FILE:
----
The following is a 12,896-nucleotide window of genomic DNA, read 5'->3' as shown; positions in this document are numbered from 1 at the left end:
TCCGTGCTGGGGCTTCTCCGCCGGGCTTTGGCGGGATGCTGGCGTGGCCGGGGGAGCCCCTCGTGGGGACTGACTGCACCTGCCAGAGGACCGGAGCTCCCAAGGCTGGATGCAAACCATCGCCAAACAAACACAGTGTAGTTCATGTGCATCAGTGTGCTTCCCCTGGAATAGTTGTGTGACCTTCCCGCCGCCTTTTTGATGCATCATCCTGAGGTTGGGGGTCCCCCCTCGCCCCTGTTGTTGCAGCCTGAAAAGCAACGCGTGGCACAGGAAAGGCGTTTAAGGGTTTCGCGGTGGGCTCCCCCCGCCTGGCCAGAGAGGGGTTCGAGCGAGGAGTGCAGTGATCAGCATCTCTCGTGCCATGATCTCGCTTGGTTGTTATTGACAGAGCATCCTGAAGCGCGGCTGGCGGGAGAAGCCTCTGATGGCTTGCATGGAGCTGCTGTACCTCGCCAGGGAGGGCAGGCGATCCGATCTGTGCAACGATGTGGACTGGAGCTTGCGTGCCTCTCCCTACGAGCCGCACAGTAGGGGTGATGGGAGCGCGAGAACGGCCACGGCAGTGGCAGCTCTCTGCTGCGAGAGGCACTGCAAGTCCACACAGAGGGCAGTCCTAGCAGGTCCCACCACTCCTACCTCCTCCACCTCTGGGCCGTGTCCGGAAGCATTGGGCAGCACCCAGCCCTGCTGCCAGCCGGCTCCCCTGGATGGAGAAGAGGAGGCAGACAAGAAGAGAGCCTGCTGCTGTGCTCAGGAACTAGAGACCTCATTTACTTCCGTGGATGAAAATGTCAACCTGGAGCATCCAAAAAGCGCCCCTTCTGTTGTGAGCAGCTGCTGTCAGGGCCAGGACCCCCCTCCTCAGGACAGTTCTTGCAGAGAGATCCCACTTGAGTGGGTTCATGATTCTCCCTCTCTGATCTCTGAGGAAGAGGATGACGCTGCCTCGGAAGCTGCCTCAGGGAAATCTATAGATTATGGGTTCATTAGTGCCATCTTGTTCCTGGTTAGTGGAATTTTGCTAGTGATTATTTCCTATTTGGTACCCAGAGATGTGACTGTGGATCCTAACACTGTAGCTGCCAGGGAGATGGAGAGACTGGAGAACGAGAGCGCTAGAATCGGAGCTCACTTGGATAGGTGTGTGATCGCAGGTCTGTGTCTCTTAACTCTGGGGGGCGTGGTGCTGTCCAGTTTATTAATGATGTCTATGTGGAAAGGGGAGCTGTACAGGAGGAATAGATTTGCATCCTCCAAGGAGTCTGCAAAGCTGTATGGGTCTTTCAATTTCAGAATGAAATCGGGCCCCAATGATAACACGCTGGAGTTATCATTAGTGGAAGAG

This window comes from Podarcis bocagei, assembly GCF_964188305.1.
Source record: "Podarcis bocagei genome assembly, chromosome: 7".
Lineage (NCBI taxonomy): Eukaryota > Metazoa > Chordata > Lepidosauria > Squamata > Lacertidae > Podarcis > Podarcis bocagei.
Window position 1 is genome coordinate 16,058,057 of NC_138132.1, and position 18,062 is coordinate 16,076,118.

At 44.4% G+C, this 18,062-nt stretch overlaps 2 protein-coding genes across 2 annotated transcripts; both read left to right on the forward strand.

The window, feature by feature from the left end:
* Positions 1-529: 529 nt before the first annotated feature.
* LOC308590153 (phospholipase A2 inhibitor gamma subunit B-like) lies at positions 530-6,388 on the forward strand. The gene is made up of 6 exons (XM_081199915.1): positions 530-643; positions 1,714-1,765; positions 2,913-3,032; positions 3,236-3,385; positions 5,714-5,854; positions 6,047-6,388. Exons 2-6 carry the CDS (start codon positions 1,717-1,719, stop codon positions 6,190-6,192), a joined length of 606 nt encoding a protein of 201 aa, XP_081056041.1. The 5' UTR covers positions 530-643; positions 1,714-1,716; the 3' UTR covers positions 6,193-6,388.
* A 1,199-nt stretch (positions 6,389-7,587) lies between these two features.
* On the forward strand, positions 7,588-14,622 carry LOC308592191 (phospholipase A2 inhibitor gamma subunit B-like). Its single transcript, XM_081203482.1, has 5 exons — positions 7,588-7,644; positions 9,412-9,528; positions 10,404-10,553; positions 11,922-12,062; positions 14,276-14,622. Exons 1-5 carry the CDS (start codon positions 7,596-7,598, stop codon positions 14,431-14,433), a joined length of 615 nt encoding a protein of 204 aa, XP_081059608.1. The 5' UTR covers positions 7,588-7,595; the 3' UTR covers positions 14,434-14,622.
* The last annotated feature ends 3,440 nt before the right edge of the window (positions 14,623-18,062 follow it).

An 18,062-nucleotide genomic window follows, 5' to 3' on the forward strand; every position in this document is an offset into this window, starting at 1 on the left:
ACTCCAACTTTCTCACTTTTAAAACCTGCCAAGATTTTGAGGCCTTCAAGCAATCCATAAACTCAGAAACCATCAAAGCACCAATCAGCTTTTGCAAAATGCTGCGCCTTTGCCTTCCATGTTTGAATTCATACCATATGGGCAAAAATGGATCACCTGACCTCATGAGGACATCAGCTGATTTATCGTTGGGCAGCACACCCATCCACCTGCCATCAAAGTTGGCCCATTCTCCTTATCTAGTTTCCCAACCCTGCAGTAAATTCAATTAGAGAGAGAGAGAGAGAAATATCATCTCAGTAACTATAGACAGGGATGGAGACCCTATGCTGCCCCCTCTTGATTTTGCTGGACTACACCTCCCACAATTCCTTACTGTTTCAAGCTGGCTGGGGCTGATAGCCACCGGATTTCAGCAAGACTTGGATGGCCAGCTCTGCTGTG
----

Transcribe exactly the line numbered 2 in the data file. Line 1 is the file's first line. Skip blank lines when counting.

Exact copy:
TCCGTGCTGGGGCTTCTCCGCCGGGCTTTGGCGGGATGCTGGCGTGGCCGGGGGAGCCCCTCGTGGGGACTGACTGCACCTGCCAGAGGACCGGAGCTCCCAAGGCTGGATGCAAACCATCGCCAAACAAACACAGTGTAGTTCATGTGCATCAGTGTGCTTCCCCTGGAATAGTTGTGTGACCTTCCCGCCGCCTTTTTGATGCATCATCCTGAGGTTGGGGGTCCCCCCTCGCCCCTGTTGTTGCAGCCTGAAAAGCAACGCGTGGCACAGGAAAGGCGTTTAAGGGTTTCGCGGTGGGCTCCCCCCGCCTGGCCAGAGAGGGGTTCGAGCGAGGAGTGCAGTGATCAGCATCTCTCGTGCCATGATCTCGCTTGGTTGTTATTGACAGAGCATCCTGAAGCGCGGCTGGCGGGAGAAGCCTCTGATGGCTTGCATGGAGCTGCTGTACCTCGCCAGGGAGGGCAGGCGATCCGATCTGTGCAACGATGTGGACTGGAGCTTGCGTGCCTCTCCCTACGAGCCGCACAGTAGGGGTGATGGGAGCGCGAGAACGGCCACGGCAGTGGCAGCTCTCTGCTGCGAGAGGCACTGCAAGTCCACACAGAGGGCAGTCCTAGCAGGTCCCACCACTCCTACCTCCTCCACCTCTGGGCCGTGTCCGGAAGCATTGGGCAGCACCCAGCCCTGCTGCCAGCCGGCTCCCCTGGATGGAGAAGAGGAGGCAGACAAGAAGAGAGCCTGCTGCTGTGCTCAGGAACTAGAGACCTCATTTACTTCCGTGGATGAAAATGTCAACCTGGAGCATCCAAAAAGCGCCCCTTCTGTTGTGAGCAGCTGCTGTCAGGGCCAGGACCCCCCTCCTCAGGACAGTTCTTGCAGAGAGATCCCACTTGAGTGGGTTCATGATTCTCCCTCTCTGATCTCTGAGGAAGAGGATGACGCTGCCTCGGAAGCTGCCTCAGGGAAATCTATAGATTATGGGTTCATTAGTGCCATCTTGTTCCTGGTTAGTGGAATTTTGCTAGTGATTATTTCCTATTTGGTACCCAGAGATGTGACTGTGGATCCTAACACTGTAGCTGCCAGGGAGATGGAGAGACTGGAGAACGAGAGCGCTAGAATCGGAGCTCACTTGGATAGGTGTGTGATCGCAGGTCTGTGTCTCTTAACTCTGGGGGGCGTGGTGCTGTCCAGTTTATTAATGATGTCTATGTGGAAAGGGGAGCTGTACAGGAGGAATAGATTTGCATCCTCCAAGGAGTCTGCAAAGCTGTATGGGTCTTTCAATTTCAGAATGAAATCGGGCCCCAATGATAACACGCTGGAGTTATCATTAGTGGAAGAG